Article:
Chapter 3: Religious Tradition Depth Study Chapter 3


Question 3 — Hinduism (15 marks)



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Question 3 — Hinduism (15 marks)

  1. Hindus are expected to undertake a pilgrimage at least once a year, however many are involved in life-long daily pilgrimage (sannyasi). A pilgrimage is understood to be a religious holiday from routine life and the devotee hopes that the physical challenges they experience on pilgrimage will lead to spiritual benefits. For Hindus, the physical world is an expression of the divine and self-sacrifice and physical hardship endured will help them to focus on the purpose of their pilgrimage. Pilgrimage also offers the possibility of worshipping the most prominent Hindu gods, normally Vishnu and Shiva, in a much more concentrated manner than would be available in the normal ritual calendar of the village or town.




  1. A major Hindu ethical teaching is the sacredness of life and the inter-connectedness of all living things. Hinduism speaks of harmony with nature and with the whole creation. In relation to environmental ethics, many Hindus believe that bad Karma produced by people in the past is the cause of many environmental problems today. Each person, by virtue of the fact that they are intelligent and linked to the whole of creation, is responsible in finding ways of improving the environment rather than destroying it. Because much of India’s Hindu population are farmers, it is acknowledged that cultivating the land will result in the killing of some creatures, so they are encouraged, as specified in the ‘Laws of Manu’, to seek forgiveness for the harm caused to these creatures. ‘A householder should regard deer, camels, donkeys, mice, snakes, birds and bees as his sons: for what difference is there between his sons and them?’ (Bhagavata Purana 7,14,9)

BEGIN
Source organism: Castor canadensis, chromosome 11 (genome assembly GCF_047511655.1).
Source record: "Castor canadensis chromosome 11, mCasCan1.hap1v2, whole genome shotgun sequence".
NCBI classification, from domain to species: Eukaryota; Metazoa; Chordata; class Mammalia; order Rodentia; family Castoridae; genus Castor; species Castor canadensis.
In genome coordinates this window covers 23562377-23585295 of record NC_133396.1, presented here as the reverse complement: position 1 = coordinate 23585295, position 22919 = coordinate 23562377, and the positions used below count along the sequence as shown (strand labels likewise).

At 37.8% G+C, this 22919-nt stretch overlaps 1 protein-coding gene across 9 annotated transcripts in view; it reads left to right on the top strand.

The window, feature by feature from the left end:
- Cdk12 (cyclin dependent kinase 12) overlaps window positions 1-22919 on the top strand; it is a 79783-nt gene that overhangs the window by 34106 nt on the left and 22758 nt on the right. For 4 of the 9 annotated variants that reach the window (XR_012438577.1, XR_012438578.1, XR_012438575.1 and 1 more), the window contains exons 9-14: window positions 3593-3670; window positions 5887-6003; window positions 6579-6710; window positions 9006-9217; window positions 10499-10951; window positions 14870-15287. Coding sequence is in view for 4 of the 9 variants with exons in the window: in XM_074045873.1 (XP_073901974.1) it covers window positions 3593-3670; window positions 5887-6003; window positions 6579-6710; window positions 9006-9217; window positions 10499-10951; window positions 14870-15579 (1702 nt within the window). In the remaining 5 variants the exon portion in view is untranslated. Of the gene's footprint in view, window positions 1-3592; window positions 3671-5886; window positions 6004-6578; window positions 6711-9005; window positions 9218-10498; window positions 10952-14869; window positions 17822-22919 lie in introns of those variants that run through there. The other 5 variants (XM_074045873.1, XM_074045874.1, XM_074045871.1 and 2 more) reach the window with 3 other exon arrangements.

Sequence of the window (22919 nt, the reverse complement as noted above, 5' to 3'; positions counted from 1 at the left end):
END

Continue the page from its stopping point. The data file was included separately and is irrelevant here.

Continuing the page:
1. Shankara, a pre-eminent Indian philosopher, composer, writer and theologian, who lived in the 8th–9th century made very important contributions to Hinduism. He was a prolific writer and composer of many texts which have contributed to the development of Hinduism. His works primarily deal with establishing a firm doctrine of ‘adviata vedanta’ as he interpreted them from the ‘Upanishads’. This doctrine was founded upon an unwavering belief in the authority of sacred scripture. He tried to integrate his philosophy into a more comprehensive system that would accommodate existing Hindu theological positions and lay Hindu practices—including rites and forms of worship that would come to be called smarta Hinduism, which are widespread particularly throughout South India. In this sense he offers a vision of a unified Hinduism that integrates philosophy, devotion and lifestyle rules, including adherence to dharmic prescriptions and engagement in ritual performance. He was influential in drawing together the different schools and expressions of Hinduism that were developing in India and in combination with other influential figures (Madhva and Ramanuja), Shankara was responsible for the revival of Hinduism in India.





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